Of all potential security threats to New Zealand, since 11 September that of terrorism has been predominant. The perpetrators of the 11 September attacks on the US achieved a new benchmark in terrorism and took the threat to new levels, including a readiness to use weapons of mass destruction should they gain access to them.
The attack brought about a strong response to eliminate groups such as al Qaeda in an unprecedented coalition of nations, promoted and spearheaded by the US, but involving Russia, China, Pakistan and the Islamic world, as well as western nations.
New Zealand's commitment to this has been whole-hearted. We are directly involved in Afghanistan in military, peacekeeping and development assistance capacities. We have acted upon Security Council resolutions to tighten legislative measures against funding, harbouring or otherwise assisting terrorist groups. We have also contributed through the sharing of intelligence.
Much more remains to be done and continued cooperation and commitment from the international community is needed to ensure peace, stability and the rule of law is restored to Afghanistan.
We must also be aware that actions to suppress terrorism must be accompanied by measures to tackle the root causes of terrorism.
Injustice, lack of opportunity, hopelessness, desperation and the failure of legitimate channels to redress grievances all give rise to terrorist actions.
The failure to resolve differences between Israeli and Palestinian people in the Middle East in particular continues to be a catalyst for recruitment into terrorism.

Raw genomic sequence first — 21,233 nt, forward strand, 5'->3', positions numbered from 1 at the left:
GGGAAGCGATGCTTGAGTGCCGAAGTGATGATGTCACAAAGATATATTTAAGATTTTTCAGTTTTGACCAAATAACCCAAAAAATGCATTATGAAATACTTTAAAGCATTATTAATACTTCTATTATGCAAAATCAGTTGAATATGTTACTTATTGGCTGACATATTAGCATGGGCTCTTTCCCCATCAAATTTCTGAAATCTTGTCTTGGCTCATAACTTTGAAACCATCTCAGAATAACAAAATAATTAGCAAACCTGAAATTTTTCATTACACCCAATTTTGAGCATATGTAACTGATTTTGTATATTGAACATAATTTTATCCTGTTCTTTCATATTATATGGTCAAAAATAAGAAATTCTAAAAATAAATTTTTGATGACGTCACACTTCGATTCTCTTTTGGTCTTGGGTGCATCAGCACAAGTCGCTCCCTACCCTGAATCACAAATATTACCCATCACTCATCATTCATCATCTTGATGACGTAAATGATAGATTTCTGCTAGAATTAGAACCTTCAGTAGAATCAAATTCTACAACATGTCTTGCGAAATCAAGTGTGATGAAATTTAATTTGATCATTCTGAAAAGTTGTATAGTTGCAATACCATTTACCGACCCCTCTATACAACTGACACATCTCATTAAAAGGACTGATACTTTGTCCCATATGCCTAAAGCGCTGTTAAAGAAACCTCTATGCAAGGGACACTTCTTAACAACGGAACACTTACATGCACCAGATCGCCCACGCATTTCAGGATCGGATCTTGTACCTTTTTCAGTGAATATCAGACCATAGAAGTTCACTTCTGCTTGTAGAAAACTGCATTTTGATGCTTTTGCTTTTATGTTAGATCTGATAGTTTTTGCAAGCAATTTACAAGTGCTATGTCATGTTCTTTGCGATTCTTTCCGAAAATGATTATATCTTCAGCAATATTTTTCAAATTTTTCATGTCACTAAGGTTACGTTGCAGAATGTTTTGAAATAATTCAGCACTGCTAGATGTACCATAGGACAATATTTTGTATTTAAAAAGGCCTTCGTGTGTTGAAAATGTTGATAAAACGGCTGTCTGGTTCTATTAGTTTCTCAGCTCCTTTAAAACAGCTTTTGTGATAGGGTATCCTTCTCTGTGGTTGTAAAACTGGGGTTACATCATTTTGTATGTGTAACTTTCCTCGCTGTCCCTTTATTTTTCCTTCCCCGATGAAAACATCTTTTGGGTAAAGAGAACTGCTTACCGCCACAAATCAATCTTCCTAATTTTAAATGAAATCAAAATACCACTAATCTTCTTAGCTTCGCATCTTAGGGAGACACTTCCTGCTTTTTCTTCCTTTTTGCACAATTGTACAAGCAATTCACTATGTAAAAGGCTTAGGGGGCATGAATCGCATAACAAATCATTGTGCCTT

September 11 also highlights the urgency of making progress on disarmament, arms control and non-proliferation regimes to ensure that weapons of mass destruction do not fall into the hands of terrorists.
The transnational nature of the challenges brought about by the new post Cold War strategic environment make the multilateral system more relevant than ever before.
The UN has played a very important role in sanctioning and coordinating the global response to the terrorist attacks. After 11 September the Security Council worked hard to draft Resolution 1373 setting out standards by which nations must be judged in their efforts to eliminate terrorism.
Nowhere is the role of the UN more in focus than in the current looming international crisis over Iraq.
Iraq has repeatedly violated UN Security Council resolutions by excluding weapons inspectors. There is cause for concern at the prospect of Iraq developing and using weapons of mass destruction. The Security Council must demand the unconditional return of weapons inspectors.
We welcome the US decision to work through the UN to bring Iraq to account. Force is the ultimate sanction but a decision to invade Iraq has potentially enormous consequences and should only be considered as a last resort.
We think that the multilateral process should be allowed a chance to work through an approach agreed by the Security Council. This that is why we have offered to make available 10 NZDF personnel to support UNMOVIC in its mission to ensure that Iraq does not develop its weapons of mass destruction capacity.
The relationship between New Zealand's Foreign and Defence Policies
I would like now to turn to the relationship between New Zealand's foreign and defence policies.
New Zealand's defence policies work in tandem with our foreign policy objectives. Our defence objectives are set out in the Defence Policy Framework established in 2001. They are:
- defending New Zealand and protecting our people, land, territorial waters, Exclusive Economic Zone, natural resources and critical infrastructure